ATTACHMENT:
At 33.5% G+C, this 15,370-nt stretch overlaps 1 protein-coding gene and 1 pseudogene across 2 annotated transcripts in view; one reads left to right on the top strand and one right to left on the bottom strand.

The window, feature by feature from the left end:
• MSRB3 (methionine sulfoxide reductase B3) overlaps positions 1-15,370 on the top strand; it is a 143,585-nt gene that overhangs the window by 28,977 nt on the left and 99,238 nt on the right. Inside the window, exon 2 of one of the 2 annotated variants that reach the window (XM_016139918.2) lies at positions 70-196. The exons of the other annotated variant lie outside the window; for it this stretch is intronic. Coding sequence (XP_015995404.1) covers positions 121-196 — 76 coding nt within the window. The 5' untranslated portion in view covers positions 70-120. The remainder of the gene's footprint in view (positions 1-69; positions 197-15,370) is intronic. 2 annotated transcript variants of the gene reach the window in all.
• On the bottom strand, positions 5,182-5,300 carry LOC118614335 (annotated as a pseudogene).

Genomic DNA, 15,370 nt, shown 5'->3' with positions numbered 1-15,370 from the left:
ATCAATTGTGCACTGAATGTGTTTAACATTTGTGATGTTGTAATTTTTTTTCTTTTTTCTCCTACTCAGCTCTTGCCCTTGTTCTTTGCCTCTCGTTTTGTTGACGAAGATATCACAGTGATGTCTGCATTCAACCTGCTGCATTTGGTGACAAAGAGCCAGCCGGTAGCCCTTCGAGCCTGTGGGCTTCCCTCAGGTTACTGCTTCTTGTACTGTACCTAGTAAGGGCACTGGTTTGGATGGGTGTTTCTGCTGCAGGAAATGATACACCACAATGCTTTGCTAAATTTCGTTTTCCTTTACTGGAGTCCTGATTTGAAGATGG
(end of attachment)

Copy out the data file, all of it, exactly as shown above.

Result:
At 33.5% G+C, this 15,370-nt stretch overlaps 1 protein-coding gene and 1 pseudogene across 2 annotated transcripts in view; one reads left to right on the top strand and one right to left on the bottom strand.

The window, feature by feature from the left end:
• MSRB3 (methionine sulfoxide reductase B3) overlaps positions 1-15,370 on the top strand; it is a 143,585-nt gene that overhangs the window by 28,977 nt on the left and 99,238 nt on the right. Inside the window, exon 2 of one of the 2 annotated variants that reach the window (XM_016139918.2) lies at positions 70-196. The exons of the other annotated variant lie outside the window; for it this stretch is intronic. Coding sequence (XP_015995404.1) covers positions 121-196 — 76 coding nt within the window. The 5' untranslated portion in view covers positions 70-120. The remainder of the gene's footprint in view (positions 1-69; positions 197-15,370) is intronic. 2 annotated transcript variants of the gene reach the window in all.
• On the bottom strand, positions 5,182-5,300 carry LOC118614335 (annotated as a pseudogene).

Genomic DNA, 15,370 nt, shown 5'->3' with positions numbered 1-15,370 from the left:
ATCAATTGTGCACTGAATGTGTTTAACATTTGTGATGTTGTAATTTTTTTTCTTTTTTCTCCTACTCAGCTCTTGCCCTTGTTCTTTGCCTCTCGTTTTGTTGACGAAGATATCACAGTGATGTCTGCATTCAACCTGCTGCATTTGGTGACAAAGAGCCAGCCGGTAGCCCTTCGAGCCTGTGGGCTTCCCTCAGGTTACTGCTTCTTGTACTGTACCTAGTAAGGGCACTGGTTTGGATGGGTGTTTCTGCTGCAGGAAATGATACACCACAATGCTTTGCTAAATTTCGTTTTCCTTTACTGGAGTCCTGATTTGAAGATGG